The film premiered on February 22nd, 1957 in New York City, followed on March 27th, 1957 in Los Angeles, and on April 29th, 1957 for general theatrical release in the United States. Grossing $1.43 million in the United States, it was one of the bigger science fiction hits of the year, but was not a massive hit compared to other blockbusters of that year. The critics were mixed at the time, though there were some notable awards with a Best Dramatic Presentation prize from the Hugo Awards and Best Screenplay for Matheson at the Faro Island Film Festival. From the great special effects work and the tension created with the wonders of the imagination, the film is a treat for adults and children alike, and has lost none of its power all these decades later. The film has inspired countless film works over the years, from "Fantastic Voyage", "Honey I Shrunk the Kids" (1989), "The Secret World of Arrietty" (2010), "Ant-Man" (2015) and more. Over the years into the home video age, "The Incredible Shrinking Man" has only increased its status as one of the best science fiction films of the period. Arnold, who was a contract director at Universal was getting reappraisal for his work in special effects films of the period, creating many favorites such as "It Came from Outer Space" (1953), "The Creature from the Black Lagoon" (1954), "Monster on the Campus" (1958), "The Space Children" (1958) and others more. He may have not gotten the great respect as a special effects director at the time, but his 1950s work are still as wonderful as ever.

This is the first volume of Umbrella Entertainment's "Retro Sci-Fi Double Feature" releases, having both films and their extras on a single Blu-ray disc.

Note this is a region ALL Blu-ray


Umbrella Entertainment presents both films in the 1.85:1 aspect ratio in 1080p AVC MPEG-4. Both films come from high definition masters from Universal Pictures. Both films were shot in the 4:3 aspect ratio with the intention of releasing them theatrically in widescreen where available by matting the top and bottom portions of the frame. With theaters that were unequipped for widescreen at the time, they were shown unmatted with the full 4:3 aspect ratio. This also applied for eventual television broadcast as well as earlier home video transfers on VHS to DVD. For the HD masters for Blu-ray, the theatrical aspect ratio is kept. As for the transfers themselves they are fairly clean looking with little to no instances of damage within the frame such as dust or scratches. Some special effects shots can look a little weaker, due to the processed shots having to lose a generation to combine effects. This also affects grain structure as well, with the processed shots looking grainier than others. There is a fair amount of grain left intact, without any use of filters or such to keep a very filmic look throughout for both films. Grey levels are very good, detail is strong, and overall a pleasing experience for both features. Not the most pin sharp of transfers, but are still great to see in motion.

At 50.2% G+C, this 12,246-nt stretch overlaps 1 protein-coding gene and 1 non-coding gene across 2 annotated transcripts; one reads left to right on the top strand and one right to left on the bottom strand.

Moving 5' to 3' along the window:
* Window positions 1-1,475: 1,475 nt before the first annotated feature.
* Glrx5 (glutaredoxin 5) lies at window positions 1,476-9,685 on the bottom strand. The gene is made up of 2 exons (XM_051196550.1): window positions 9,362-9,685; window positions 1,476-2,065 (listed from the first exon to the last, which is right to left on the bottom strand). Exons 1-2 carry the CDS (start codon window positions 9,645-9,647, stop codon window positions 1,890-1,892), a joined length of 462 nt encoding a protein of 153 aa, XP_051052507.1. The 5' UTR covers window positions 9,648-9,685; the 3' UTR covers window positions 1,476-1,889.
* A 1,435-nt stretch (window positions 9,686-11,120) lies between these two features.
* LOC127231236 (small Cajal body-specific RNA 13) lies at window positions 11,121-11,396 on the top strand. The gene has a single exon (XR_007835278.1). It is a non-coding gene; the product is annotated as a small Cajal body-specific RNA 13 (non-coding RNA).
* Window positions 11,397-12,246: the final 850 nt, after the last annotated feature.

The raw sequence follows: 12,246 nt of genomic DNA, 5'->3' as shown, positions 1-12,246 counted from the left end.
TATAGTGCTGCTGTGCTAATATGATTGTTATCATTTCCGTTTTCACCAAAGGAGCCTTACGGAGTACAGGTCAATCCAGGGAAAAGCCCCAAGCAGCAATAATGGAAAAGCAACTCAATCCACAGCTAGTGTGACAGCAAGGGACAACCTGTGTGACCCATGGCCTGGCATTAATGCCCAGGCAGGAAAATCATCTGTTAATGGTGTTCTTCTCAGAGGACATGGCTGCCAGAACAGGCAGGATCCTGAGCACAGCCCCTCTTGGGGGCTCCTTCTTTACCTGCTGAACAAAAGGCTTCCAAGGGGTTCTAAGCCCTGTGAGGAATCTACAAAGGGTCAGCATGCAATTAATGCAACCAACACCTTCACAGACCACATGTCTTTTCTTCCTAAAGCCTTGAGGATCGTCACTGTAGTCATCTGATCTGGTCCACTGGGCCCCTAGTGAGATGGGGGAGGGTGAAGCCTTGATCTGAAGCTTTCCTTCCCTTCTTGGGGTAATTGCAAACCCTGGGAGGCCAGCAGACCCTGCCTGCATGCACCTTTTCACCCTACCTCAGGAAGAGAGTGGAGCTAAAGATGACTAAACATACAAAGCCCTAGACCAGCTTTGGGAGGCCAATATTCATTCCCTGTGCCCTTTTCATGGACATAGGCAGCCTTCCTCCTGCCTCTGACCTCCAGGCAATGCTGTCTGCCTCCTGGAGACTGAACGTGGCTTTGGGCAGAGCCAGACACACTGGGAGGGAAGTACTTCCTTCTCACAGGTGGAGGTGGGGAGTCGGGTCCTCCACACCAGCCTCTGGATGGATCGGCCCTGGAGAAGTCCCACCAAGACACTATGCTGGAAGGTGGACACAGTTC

The runtimes are as follows:
* "Tarantula" (80:14)
* "The Incredible Shrinking Man" (80:47)


English DTS-HD Master Audio 2.0 mono
Both films are presented with the original mono track in lossless form. Dialogue, music and effects are fairly well balanced, keeping all dialogue clear and easily heard. The music and effects are well used for some scares and action oriented scenes in both films, and are never overbearing. Being mono tracks of the time period, there are some limitations to be said, but overall have no major issues to speak of. Hisses, pops, and other damage is basically non-existent, and fans should be more than satisfied with the aural presentations.

There are no subtitles for either film.


"Tarantula" trailer (1:52)
"The Incredible Shrinking Man" trailer (0:38)

The original theatrical trailers for both films are offered here. The "Tarantula" trailer gives too much away with the special effects sequences, while "The Incredible Shrinking Man" is basically a teaser offering very little information. Narrated by Orson Welles, the trailer actually features no scenes from the movie itself.
in 1080p AVC MPEG-4, in 1.33:1, in English Dolby Digital 2.0 without subtitles

"Do the Stomp!" trailer reel (27:07)
- "The Beast from 20,000 Fathoms"
- "Them!"
- "It Came from Beneath the Sea"
- "Attack of the Crab Monsters"
- "Not of This Earth"
- "The Creature from the Haunted Sea"
- "20 Million Miles to Earth"
- "The Black Scorpion"
- "The Giant Claw"
- "War of the Colossal Beast"
- "Monster from Green Hell"
- "The Giant Behemoth"
- "Equinox"

Like they did for their Blu-ray release of "The Sniper, Umbrella has curated a number of genre related trailers as extras. Entitled "Do the Stomp!" this trailer reel features multiple trailers of films featuring monsters of different breeds and sizes. All are original trailers, and they have their usual share of issues with sharpness and fidelity, but all look fairly good for the most part. A great selection has been put together and is a fun extra to have on as background as well.
in 1080p AVC MPEG-4, in various ratios, in English Dolby Digital 2.0 without subtitles

"Tarantula" has had various incarnations on Blu-ray already. The US Shout! Factory release has an exclusive audio commentary with the film in the widescreen ratio. The French Elephant Films release has exclusive French language interviews, with the film in the 4:3 ratio. The German Koch Media release has an interview with Jack Arnold and has options for both the widescreen and 4:3 versions.

"The Incredible Shrinking Man" also has a few versions on Blu-ray. It was released by The Criterion Collection in the US with numerous new and vintage extras, including a commentary, a Jack Arnold interview and more. The French Elephant Films releases has two French language featurettes. The German Koch Media release also has an interview with Jack Arnold. The UK release from Arrow Video has exclusive extras including a commentary which differs from the US release.

The Australian release may be on the shorter side extras wise, but is a good budget alternative for fans.

Below are trailers for the films with commentary from "Trailers from Hell":


The cover is reversible, with the opposite side having identical artwork except with the PG rating logo removed.
The packaging states region B only but is in fact region ALL.


Umbrella's Retro Sci-Fi Double Feature Vol. 1 is a fun way to spend a day with two classic 1950s films with good transfers, as well as a lengthy amount of bonus trailers. It may be light on extras compared to other international releases, but it still comes as recommended.

Film ratings:
- "Tarantula": B-
- "The Incredible Shrinking Man": B+

The Film: B Video: B+ Audio: B+ Extras: C Overall: B